Industry Insights

The Time to Act on Climate Change and Overtourism is Now

young couple driving on highway next to a beach

As leaders from around the world converged at the United Nations last week to discuss climate change, the tourism industry is simultaneously grappling with how to combat a related issue: overtourism. Destinations and attractions must take a hard look at how they can balance the need to sustain tourism revenues while protecting nature, cultural treasures, worker conditions and quality of life for locals. Travelers are taking note of where overtourism and climate change are colliding, and their views on these topics will influence their travel decisions for many years to come.

This summer, MMGY Travel Intelligence announced the findings of the 2019 Portrait of American Travelers® survey. It revealed that sixty percent (60%) of American travelers believe tourism overcrowding will have a significant impact on destinations they choose to visit within the next 5–10 years. Additionally, forty-eight percent (48%) of travelers agree that climate change will have a significant influence on what destinations they want to visit in the next 5-10 years. 

For some tourism hotspots, extreme measures have already been undertaken.  Iceland, a nation whose population is less than 350,000, received more than 2 million visitors in 2017. In response to overtourism, the government launched a Tourist Site Protection Fund and the capitol of Reykjavik has stopped issuing construction permits for hotels downtown. Venice, which receives tens of millions of tourists annually, has banned large cruise ships from docking in the city center to reduce crowding and pollution. Workers at the Louvre in Paris went on strike to protest bad working conditions caused by overcrowding. Thailand has even had to close a famous beach (Maya Bay featured in the movie The Beach) to allow nature to regenerate what has been destroyed by throngs of tourist boats.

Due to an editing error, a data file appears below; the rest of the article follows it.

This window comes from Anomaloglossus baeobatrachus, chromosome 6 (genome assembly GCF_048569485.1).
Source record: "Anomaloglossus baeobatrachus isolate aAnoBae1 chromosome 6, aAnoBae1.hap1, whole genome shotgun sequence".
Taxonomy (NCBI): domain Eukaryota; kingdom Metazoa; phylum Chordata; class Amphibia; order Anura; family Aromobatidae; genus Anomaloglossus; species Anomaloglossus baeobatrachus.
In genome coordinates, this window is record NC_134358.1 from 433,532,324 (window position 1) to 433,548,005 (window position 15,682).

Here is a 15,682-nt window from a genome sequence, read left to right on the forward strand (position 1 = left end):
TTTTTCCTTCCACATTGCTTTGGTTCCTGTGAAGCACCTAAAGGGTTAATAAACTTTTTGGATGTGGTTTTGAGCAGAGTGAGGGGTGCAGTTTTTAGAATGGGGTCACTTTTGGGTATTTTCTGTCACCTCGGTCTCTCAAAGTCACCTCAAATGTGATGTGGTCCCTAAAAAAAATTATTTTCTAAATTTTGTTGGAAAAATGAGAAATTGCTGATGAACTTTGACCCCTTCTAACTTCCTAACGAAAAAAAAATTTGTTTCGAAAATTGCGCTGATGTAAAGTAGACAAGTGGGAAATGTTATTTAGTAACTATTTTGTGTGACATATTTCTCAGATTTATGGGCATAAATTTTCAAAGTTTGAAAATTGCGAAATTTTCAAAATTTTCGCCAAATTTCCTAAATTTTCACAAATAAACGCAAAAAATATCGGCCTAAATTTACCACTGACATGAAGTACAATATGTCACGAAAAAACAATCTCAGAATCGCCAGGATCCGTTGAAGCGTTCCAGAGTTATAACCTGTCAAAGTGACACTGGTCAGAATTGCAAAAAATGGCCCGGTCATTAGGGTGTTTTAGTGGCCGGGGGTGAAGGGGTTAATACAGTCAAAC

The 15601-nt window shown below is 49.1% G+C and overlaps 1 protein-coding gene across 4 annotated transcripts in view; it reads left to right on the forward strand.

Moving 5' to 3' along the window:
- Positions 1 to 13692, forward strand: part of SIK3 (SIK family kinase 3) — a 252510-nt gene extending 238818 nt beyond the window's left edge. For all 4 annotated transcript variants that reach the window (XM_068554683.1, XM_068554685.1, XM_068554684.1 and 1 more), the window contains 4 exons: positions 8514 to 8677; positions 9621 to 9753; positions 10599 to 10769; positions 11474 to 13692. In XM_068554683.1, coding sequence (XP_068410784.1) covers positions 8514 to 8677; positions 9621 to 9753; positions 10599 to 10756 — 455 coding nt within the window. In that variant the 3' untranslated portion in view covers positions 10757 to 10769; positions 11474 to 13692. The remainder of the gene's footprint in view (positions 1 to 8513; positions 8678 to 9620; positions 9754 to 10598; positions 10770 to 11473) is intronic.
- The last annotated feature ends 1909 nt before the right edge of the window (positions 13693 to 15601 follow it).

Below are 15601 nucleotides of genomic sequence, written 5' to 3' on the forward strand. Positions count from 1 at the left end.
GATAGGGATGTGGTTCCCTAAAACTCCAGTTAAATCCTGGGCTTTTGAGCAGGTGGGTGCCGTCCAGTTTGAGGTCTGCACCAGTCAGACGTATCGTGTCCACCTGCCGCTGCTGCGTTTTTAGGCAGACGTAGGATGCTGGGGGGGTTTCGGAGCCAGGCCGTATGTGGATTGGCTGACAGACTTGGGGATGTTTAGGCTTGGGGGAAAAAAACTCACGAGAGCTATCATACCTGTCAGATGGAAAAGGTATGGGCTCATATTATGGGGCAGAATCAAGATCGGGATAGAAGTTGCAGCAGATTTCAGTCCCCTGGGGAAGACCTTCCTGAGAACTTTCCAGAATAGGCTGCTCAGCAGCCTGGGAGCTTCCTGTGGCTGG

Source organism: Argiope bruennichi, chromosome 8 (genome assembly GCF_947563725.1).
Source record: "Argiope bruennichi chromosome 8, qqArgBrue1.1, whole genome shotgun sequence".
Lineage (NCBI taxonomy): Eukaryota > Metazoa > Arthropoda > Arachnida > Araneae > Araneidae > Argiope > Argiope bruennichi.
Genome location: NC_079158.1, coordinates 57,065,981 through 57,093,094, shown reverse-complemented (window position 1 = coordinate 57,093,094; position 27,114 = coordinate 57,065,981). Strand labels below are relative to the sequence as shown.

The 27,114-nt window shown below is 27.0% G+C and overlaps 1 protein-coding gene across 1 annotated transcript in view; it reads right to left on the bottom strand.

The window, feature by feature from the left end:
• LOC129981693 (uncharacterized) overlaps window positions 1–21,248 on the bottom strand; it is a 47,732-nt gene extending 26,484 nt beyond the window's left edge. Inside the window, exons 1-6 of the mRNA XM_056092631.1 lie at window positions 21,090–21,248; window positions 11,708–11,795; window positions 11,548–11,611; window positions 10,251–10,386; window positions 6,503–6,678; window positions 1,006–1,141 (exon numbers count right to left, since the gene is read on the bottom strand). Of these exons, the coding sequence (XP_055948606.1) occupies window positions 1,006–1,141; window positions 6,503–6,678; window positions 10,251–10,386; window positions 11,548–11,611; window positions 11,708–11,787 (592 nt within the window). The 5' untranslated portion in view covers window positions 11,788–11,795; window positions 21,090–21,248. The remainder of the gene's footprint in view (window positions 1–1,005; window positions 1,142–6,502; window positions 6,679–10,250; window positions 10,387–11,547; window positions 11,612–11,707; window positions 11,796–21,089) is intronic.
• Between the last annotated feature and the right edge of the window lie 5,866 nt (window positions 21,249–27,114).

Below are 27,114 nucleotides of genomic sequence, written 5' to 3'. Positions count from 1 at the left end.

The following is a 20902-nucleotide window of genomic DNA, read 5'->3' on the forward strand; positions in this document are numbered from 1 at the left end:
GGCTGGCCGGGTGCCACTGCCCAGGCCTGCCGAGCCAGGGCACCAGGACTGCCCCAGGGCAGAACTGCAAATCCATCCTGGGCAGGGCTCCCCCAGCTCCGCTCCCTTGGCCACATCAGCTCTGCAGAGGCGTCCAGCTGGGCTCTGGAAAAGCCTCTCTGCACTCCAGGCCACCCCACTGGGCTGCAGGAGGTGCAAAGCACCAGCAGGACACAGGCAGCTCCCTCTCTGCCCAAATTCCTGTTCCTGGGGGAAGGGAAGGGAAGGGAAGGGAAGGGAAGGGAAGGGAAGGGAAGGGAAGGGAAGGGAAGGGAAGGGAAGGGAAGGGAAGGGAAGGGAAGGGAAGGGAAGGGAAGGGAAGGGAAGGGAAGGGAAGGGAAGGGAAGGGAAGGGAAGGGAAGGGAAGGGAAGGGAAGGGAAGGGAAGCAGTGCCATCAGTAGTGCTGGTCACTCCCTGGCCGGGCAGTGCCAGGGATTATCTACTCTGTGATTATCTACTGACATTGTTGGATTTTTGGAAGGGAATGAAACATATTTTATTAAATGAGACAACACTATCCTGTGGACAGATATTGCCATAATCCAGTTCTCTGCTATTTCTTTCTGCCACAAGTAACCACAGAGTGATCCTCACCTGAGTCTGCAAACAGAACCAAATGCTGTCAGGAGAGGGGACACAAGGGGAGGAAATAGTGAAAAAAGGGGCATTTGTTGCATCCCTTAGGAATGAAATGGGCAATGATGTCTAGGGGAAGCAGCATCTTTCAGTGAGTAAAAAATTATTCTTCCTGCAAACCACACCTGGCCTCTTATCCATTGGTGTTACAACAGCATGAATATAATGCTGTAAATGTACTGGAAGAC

On the other end of the spectrum are destinations like our client, Costa Rica Tourism, which has emerged as a leader in sustainable tourism. The country recently received a 2019 Champions of the Earth award, the United Nations’ highest environmental honor, for its role in the protection of nature and its commitment to ambitious policies to combat climate change.  Additionally, another client – the B-Corp accredited tour operator Intrepid Travel – has been marketing off-season travel to avoid crowds (i.e., Japan in the winter) and creating product in lesser-known cities to avoid those already plagued by overtourism.

With the world watching, failure to address overtourism and related climate change issues is not just bad business, it’s bad for this world we share. The following are several questions destinations and attractions should ask themselves as a first step in creating a plan for a cleaner, brighter future – one where their brand will ultimately standout as a leader in sustainable tourism.

  1. How is climate change already impacting visitors and locals?
  2. How can we conserve natural resources and weave sustainability into all that we do?
  3. How can we reduce waste and pollution created by tourism?
  4. What measures can we take to prevent overcrowding?
  5. How are we communicating to stakeholders (i.e., consumers, travel industry professionals, government entities, business leaders, locals, etc.) our vision and goals to address overtourism and climate change?